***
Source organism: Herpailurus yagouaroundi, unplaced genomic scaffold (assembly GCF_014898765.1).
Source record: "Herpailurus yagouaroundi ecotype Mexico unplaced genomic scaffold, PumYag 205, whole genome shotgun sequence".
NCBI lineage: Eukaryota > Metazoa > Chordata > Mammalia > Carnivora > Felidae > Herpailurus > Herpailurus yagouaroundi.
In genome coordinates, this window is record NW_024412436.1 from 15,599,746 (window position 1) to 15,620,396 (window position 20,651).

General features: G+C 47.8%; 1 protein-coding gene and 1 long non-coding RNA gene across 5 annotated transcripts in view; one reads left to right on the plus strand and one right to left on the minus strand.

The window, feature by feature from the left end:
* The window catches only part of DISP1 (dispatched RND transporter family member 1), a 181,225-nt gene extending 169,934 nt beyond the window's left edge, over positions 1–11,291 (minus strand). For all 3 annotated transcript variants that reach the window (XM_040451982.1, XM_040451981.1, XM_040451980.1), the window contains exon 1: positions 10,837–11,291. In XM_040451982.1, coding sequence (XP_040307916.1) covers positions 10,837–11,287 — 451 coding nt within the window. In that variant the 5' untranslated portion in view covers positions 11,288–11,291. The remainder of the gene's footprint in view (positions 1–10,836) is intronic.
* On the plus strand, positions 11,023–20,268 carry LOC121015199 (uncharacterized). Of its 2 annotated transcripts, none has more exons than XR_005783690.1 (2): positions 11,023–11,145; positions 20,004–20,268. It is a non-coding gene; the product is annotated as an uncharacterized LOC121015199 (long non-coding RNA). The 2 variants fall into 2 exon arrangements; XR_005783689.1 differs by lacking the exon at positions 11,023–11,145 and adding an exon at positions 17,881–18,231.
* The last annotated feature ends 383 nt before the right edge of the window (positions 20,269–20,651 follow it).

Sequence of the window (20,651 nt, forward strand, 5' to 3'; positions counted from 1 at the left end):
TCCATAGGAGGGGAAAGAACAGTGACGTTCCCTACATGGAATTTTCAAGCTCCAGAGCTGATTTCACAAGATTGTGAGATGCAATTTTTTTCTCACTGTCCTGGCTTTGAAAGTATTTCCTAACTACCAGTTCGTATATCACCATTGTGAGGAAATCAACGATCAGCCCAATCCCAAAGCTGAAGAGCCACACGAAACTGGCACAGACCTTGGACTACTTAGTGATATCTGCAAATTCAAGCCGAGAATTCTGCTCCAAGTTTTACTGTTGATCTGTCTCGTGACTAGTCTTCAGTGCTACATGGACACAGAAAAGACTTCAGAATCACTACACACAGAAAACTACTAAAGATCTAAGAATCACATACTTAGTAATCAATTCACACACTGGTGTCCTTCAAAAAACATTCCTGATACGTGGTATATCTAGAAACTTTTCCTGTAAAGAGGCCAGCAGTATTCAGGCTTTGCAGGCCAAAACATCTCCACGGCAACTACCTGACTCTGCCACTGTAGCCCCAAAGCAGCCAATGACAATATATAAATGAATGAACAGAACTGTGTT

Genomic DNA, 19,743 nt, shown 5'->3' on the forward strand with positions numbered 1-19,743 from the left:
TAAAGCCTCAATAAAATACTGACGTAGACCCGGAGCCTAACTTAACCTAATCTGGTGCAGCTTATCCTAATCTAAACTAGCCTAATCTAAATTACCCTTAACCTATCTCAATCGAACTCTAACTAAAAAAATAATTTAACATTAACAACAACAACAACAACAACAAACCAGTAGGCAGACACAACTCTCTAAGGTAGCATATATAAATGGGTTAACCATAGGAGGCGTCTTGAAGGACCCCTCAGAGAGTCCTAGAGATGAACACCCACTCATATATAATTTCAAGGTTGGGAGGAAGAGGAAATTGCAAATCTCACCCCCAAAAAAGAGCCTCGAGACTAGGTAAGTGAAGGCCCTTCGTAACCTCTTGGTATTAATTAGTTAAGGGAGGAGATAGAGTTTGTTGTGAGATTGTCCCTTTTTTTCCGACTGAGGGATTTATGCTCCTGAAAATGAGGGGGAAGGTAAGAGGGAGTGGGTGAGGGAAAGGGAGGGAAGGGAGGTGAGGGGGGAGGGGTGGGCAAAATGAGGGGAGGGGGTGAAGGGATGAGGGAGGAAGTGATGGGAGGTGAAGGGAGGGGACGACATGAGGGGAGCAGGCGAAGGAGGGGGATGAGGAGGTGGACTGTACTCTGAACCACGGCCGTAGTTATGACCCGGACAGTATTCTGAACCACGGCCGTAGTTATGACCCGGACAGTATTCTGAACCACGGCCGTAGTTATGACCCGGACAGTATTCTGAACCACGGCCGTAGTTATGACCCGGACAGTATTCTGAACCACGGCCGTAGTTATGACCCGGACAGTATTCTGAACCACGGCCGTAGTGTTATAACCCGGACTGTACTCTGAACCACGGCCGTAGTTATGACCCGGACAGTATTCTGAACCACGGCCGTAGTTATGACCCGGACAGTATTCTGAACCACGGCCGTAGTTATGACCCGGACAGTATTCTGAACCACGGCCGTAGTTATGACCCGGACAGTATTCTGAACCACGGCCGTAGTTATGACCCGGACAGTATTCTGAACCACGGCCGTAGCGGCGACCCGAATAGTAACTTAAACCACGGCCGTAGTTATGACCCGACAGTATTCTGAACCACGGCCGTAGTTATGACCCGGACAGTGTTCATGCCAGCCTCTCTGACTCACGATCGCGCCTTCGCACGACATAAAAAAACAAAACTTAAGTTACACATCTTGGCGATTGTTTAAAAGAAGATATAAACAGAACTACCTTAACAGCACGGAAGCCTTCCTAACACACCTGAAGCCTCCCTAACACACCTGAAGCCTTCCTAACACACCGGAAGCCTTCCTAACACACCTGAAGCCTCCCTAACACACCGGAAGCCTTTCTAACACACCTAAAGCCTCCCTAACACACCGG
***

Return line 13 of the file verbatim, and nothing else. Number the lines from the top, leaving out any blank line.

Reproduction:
TAAAGCCTCAATAAAATACTGACGTAGACCCGGAGCCTAACTTAACCTAATCTGGTGCAGCTTATCCTAATCTAAACTAGCCTAATCTAAATTACCCTTAACCTATCTCAATCGAACTCTAACTAAAAAAATAATTTAACATTAACAACAACAACAACAACAACAAACCAGTAGGCAGACACAACTCTCTAAGGTAGCATATATAAATGGGTTAACCATAGGAGGCGTCTTGAAGGACCCCTCAGAGAGTCCTAGAGATGAACACCCACTCATATATAATTTCAAGGTTGGGAGGAAGAGGAAATTGCAAATCTCACCCCCAAAAAAGAGCCTCGAGACTAGGTAAGTGAAGGCCCTTCGTAACCTCTTGGTATTAATTAGTTAAGGGAGGAGATAGAGTTTGTTGTGAGATTGTCCCTTTTTTTCCGACTGAGGGATTTATGCTCCTGAAAATGAGGGGGAAGGTAAGAGGGAGTGGGTGAGGGAAAGGGAGGGAAGGGAGGTGAGGGGGGAGGGGTGGGCAAAATGAGGGGAGGGGGTGAAGGGATGAGGGAGGAAGTGATGGGAGGTGAAGGGAGGGGACGACATGAGGGGAGCAGGCGAAGGAGGGGGATGAGGAGGTGGACTGTACTCTGAACCACGGCCGTAGTTATGACCCGGACAGTATTCTGAACCACGGCCGTAGTTATGACCCGGACAGTATTCTGAACCACGGCCGTAGTTATGACCCGGACAGTATTCTGAACCACGGCCGTAGTTATGACCCGGACAGTATTCTGAACCACGGCCGTAGTTATGACCCGGACAGTATTCTGAACCACGGCCGTAGTGTTATAACCCGGACTGTACTCTGAACCACGGCCGTAGTTATGACCCGGACAGTATTCTGAACCACGGCCGTAGTTATGACCCGGACAGTATTCTGAACCACGGCCGTAGTTATGACCCGGACAGTATTCTGAACCACGGCCGTAGTTATGACCCGGACAGTATTCTGAACCACGGCCGTAGTTATGACCCGGACAGTATTCTGAACCACGGCCGTAGCGGCGACCCGAATAGTAACTTAAACCACGGCCGTAGTTATGACCCGACAGTATTCTGAACCACGGCCGTAGTTATGACCCGGACAGTGTTCATGCCAGCCTCTCTGACTCACGATCGCGCCTTCGCACGACATAAAAAAACAAAACTTAAGTTACACATCTTGGCGATTGTTTAAAAGAAGATATAAACAGAACTACCTTAACAGCACGGAAGCCTTCCTAACACACCTGAAGCCTCCCTAACACACCTGAAGCCTTCCTAACACACCGGAAGCCTTCCTAACACACCTGAAGCCTCCCTAACACACCGGAAGCCTTTCTAACACACCTAAAGCCTCCCTAACACACCGG